Yikes. Also bad — two American League Central teams crack the top seven. The Kansas City Royals (7th best farm system in the majors, as ranked by BP in their article dated Feb. 26) are spearheaded by top-level RHP Yordano Ventura, who saw brief time with the club in 2013.
The Minnesota Twins are ranked first in the majors. The prize of their organization is Byron Buxton, perceived by many to be the top prospect in baseball, a high-average, patient-swinging CF who is just 20 years old.
The sort-of good news, before we get to the Indians, is that the Detroit Tigers remain near the bottom this year, prospect-wise. The Chicago White Sox, which were ranked 28th last year, is just below the Indians at 21st this year. Although, the Tigers seem poised to compete for postseason glory now, and are understandably weak on future stardom. The White Sox have nowhere to go but up, while the Twins and Royals have long awaited for their prospects to develop into major league talent and could allow those two teams to compete in a few years.
As for Cleveland … well, all eyes are on one man: Francisco Lindor. The 20-year-old shortstop split 2013 between the High-A Carolina team and the AA Akron Aeros and seemed to fare well in moving up. He hit .289 in AA in 91 plate appearances and has the defensive skills to warrant a call-up sooner than later, most scouts argue.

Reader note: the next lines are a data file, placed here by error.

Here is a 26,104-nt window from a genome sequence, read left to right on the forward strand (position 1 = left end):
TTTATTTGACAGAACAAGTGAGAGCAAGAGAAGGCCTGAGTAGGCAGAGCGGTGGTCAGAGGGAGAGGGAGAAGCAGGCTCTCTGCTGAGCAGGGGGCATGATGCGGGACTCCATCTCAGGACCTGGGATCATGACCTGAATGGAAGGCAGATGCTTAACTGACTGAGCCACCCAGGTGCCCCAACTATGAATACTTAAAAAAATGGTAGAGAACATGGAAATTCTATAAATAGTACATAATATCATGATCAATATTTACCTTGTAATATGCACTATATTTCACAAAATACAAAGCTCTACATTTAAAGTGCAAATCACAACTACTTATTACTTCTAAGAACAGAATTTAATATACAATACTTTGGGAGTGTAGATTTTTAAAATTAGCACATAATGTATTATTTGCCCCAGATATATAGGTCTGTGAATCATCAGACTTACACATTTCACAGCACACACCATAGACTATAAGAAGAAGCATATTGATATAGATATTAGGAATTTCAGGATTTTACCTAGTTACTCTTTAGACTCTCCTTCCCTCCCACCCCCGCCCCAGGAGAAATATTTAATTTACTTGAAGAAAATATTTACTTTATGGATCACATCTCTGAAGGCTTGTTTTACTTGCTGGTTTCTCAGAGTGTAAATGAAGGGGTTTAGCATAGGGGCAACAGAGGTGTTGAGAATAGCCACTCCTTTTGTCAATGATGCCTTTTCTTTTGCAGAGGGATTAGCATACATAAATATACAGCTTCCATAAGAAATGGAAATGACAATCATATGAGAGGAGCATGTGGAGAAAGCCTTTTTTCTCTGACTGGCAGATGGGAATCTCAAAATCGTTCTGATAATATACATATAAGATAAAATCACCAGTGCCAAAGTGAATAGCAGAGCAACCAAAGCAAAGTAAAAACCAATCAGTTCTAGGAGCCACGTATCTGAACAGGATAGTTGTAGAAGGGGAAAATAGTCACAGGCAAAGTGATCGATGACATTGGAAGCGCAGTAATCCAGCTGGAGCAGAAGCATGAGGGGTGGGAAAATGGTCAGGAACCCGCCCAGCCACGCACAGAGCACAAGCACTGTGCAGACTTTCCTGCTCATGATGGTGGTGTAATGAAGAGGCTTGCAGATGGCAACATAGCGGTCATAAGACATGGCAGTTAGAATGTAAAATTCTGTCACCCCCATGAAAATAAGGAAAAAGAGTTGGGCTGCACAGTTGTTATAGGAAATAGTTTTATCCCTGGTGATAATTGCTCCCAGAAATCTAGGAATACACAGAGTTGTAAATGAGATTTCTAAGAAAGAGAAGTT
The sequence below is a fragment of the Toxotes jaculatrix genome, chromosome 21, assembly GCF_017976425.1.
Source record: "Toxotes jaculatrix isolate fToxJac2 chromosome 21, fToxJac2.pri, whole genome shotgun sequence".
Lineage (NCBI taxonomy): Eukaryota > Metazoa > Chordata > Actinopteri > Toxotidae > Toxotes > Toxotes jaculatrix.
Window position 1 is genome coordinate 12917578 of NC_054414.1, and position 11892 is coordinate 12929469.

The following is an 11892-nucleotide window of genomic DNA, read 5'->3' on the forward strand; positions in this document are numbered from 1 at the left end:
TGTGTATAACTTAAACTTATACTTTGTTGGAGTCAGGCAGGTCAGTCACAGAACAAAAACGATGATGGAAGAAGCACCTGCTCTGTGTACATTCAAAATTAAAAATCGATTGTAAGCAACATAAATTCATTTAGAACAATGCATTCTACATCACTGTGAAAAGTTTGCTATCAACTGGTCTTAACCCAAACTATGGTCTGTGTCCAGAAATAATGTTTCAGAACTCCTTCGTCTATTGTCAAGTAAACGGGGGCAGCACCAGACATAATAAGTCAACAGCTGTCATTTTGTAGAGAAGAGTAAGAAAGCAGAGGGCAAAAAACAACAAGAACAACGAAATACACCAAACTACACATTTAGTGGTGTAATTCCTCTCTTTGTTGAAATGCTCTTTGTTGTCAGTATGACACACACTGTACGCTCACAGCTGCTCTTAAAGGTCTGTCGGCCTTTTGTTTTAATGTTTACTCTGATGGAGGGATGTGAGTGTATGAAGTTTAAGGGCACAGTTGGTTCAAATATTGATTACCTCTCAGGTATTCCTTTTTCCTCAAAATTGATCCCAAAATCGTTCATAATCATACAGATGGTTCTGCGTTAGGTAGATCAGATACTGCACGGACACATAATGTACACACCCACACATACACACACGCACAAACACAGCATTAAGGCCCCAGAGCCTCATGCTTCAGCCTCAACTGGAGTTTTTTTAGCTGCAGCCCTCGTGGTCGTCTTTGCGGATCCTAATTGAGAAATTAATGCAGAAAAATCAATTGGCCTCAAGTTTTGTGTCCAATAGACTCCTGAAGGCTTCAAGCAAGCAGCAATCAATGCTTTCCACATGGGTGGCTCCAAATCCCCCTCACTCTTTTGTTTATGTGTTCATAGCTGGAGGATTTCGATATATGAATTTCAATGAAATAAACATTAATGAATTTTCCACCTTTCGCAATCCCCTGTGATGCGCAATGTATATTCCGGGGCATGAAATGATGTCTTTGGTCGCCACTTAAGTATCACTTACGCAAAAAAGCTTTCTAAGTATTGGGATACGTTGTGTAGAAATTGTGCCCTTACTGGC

"His defensive chops so sincere; his arm a protector, a defender of a community; Omar Vizquel with a softer smile and far less geographic Venezuelanism," Baseball Prospectus' Jason Parks wrote earlier this month.
Clint Frazier is another top prospect for the Indians at just 19 years old. Frazier, an outfielder out of Georgia, played rookie ball for the Indians last year and hit .297 with 21 extra-base hits in 2013.
That the Indians do not have a lot of minor league depth is not a complete indictment on the franchise
For more information on the Cleveland Indians' prospects and scouting, check out www.baseballprospectus.com.